Something that confuses me though, is that people call Loki sexist, or say that Joss was trying to empower women with his scene with Black Widow.Really? To me, that scene looked like him trying to tear her apart, same as he would Steve or Tony. Gender only came into play in the mewling quim line, and even then it seemed like Loki worked himself up before he said that.
The only complaint about this movie that I've actually seen is "Why is this superhero movie being a superhero movie and making me laugh? It needs to be dramatic and nothing like any superhero movie that ever happened!" I find that hilarious, by the way. That the only problem people have with this funny superhero movie is that it acts like what it is.
But it is quite the movie. The effects were spectacular, the action was awesome, and the actors were just plain amazing. Mark Ruffalo was Brilliant as Bruce Banner. Chris Evans is awesome as Steve Rogers. They both just know how to work their character's awkwardness. And RDJ is still the best as Tony Stark.
And just so you know, my favorite line from the entire movie was, "That man is playing Galaga. He didn't think we'd notice but we did."
Already, I'm seeing people calling the Avengers "best superhero film EVER!" and immediately others are like "LOL no way man dark knight rises is in july", so here's my opinion on all of the inevitable comparisons between the two.
The summer of 2012 is going to be remembered for a long time for its comic book movies. That's because both The Avengers and The Dark Knight Rises are the culmination of years of waiting. The Avengers was first teased at the end of the first Iron Man way back in 2008, and it's understandable why everyone is freaking out about it, because something we've waited so long for is actually really good. Meanwhile, Christopher Nolan's Batman trilogy had its first release in 2005, and after two excellent movies, fans have very high hopes for the final film. So, comparisons between the two are definitely going to happen.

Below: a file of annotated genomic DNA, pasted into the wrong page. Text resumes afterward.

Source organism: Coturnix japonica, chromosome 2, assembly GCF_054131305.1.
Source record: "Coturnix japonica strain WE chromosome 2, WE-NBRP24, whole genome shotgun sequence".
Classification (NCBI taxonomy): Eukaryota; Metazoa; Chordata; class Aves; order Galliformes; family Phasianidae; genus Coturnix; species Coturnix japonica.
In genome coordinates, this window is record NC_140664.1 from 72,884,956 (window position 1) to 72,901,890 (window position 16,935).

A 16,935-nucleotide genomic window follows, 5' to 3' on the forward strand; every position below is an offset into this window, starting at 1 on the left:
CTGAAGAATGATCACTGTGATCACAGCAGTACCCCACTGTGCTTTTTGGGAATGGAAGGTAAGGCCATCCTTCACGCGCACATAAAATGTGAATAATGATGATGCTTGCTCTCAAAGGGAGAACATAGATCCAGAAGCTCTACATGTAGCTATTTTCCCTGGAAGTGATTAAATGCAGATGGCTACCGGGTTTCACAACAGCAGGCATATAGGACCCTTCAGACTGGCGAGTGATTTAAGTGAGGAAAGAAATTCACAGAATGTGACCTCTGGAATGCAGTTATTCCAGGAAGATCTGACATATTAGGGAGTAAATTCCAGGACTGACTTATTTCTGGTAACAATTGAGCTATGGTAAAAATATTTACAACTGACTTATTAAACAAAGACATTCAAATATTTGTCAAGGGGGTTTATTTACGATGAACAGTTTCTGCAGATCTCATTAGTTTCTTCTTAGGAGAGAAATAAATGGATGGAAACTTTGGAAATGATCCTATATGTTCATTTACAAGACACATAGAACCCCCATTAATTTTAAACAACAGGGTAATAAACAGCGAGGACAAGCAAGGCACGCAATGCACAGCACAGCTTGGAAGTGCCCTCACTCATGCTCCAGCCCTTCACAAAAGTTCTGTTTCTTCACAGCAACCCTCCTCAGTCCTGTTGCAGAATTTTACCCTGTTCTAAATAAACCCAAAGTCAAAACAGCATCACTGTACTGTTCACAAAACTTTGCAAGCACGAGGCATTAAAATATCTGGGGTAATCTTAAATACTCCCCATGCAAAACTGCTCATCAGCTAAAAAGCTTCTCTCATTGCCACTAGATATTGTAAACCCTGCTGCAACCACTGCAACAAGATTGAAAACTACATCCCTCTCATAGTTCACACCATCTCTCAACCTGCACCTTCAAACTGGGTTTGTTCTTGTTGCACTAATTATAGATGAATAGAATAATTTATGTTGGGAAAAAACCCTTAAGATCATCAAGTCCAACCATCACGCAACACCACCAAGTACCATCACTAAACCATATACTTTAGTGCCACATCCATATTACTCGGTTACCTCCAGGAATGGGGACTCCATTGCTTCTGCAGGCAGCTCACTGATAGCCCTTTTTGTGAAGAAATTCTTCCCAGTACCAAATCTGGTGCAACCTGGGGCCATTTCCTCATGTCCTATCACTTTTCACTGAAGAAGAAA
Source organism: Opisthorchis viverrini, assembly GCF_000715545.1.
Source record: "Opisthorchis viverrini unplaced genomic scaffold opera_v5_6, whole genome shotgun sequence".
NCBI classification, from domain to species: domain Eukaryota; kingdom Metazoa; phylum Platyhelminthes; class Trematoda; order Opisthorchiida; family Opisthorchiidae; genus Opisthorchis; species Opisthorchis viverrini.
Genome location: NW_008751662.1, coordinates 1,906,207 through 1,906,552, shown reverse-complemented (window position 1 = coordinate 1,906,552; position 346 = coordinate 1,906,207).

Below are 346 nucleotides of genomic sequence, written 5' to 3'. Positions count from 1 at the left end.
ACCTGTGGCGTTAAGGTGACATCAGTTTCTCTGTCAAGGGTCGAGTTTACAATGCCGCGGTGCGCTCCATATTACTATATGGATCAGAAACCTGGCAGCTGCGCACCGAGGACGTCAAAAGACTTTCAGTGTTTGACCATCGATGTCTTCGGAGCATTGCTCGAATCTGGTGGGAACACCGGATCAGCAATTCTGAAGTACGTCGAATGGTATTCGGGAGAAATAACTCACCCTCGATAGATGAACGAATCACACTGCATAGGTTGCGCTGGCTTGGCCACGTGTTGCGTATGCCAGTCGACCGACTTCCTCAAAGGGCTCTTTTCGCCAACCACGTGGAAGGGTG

But here's my opinion: you can't really compare the two. I absolutely loved The Dark Knight (also Batman Begins, but less so) for two reasons: First, the theme of symbolism and fear elevated Batman to something more than a man in a batsuit, and gave a really interesting, clever, and well-planned answer to a good question: What makes Batman a superhero, seeing as he has no powers? Second, the movies proved that superhero films could be taken seriously. I mean, The Dark Knight is like the art film of superhero movies. And I just saw The Avengers last night and absolutely loved it too. But here's the thing: I freely admit that the Avengers didn't really do anything different. It followed the formula for superhero flicks. The reason it was so enjoyable is that it followed the formula really really well. You could say it perfected the formula.
So why can't you compare the two? The two movies are exact opposites. The Avengers is a witty, wonderfully written big-budget action flick. People have pointed out that the plot is minimalist at best. But the Avengers doesn't really need a great plot: the writing and character dynamics make up for it, and I'd argue it is almost helped by its simple plot. On the other hand, if you take away the great themes running through the Nolan Batman movies, what do you get? A somewhat boring film with a few action pieces. TDK is great because of its serious nature and themes, while the Avengers is great because it gives the audience exactly what it wants.
HULK IS NOT A MOVIE FAN. LAST TWO HULK MOVIES JUNK, AND MAKE HULK DESTROY THE THEATER! HULK DESTROY MANY THINGS, BUT NOT DESTROY BOX OFFICE! "WHY PEOPLE NO LIKE HULK?" HULK SAYS.
BUT THEN HULK HEAR ABOUT GOOD MOVIE, MADE WITH ALL OF HULK'S FRIENDS! IS WRITTEN BY FUNNY VAMPIRE GIRL MAN. WHEN HULK HEARS ABOUT WRITING, HE WORRIED THAT MOVIE BE LIKE FIRST HULK MOVIE. NOT ENOUGH SMASHING! BUT THIS MOVIE MADE BY SMART MAN. IT HAS SMASHING AND WRITING AT SAME TIME! SO WHEN HULK SMASH PERSON, HULK SAY SOMETHING FUNNY, AND EVERYBODY WINS, ESPECIALLY HULK.